The Colorado Doctrine Water Rights, Corporations, and Distributive Justice on the American Frontier David Schorr

Yale Law Library Series in Legal History and Reference
Publication date:
27 Nov 2012
Yale University Press
256 pages: 235 x 156 x 24mm
15 b-w illus.

Making extensive use of archival and other primary sources, David Schorr demonstrates that the development of the “appropriation doctrine,” a system of private rights in water, was part of a radical attack on monopoly and corporate power in the arid West. Schorr describes how Colorado miners, irrigators, lawmakers, and judges forged a system of private property in water based on a desire to spread property and its benefits as widely as possible among independent citizens.  He demonstrates that ownership was not dictated by concerns for economic efficiency, but by a regard for social justice.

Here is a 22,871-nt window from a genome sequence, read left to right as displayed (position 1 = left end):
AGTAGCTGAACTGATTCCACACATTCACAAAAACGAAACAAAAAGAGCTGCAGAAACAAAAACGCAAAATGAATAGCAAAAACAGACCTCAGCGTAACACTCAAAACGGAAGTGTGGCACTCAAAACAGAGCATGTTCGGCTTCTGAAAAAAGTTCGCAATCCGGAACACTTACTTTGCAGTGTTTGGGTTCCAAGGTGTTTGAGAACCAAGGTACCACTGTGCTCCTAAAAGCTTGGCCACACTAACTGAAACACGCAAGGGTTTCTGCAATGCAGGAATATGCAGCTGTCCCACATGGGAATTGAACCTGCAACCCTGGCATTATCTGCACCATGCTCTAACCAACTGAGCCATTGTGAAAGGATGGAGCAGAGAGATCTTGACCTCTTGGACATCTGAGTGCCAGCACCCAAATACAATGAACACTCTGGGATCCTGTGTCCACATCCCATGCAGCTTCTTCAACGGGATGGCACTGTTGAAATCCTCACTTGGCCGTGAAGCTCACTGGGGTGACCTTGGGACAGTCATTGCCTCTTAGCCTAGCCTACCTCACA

David Schorr is senior lecturer at Tel Aviv University, where he chairs the Law and Environment Program at the Faculty of Law.

"Schorr draws upon his meticulous research into documents from the early Colorado mining camps and nascent territorial and state water law." —Water History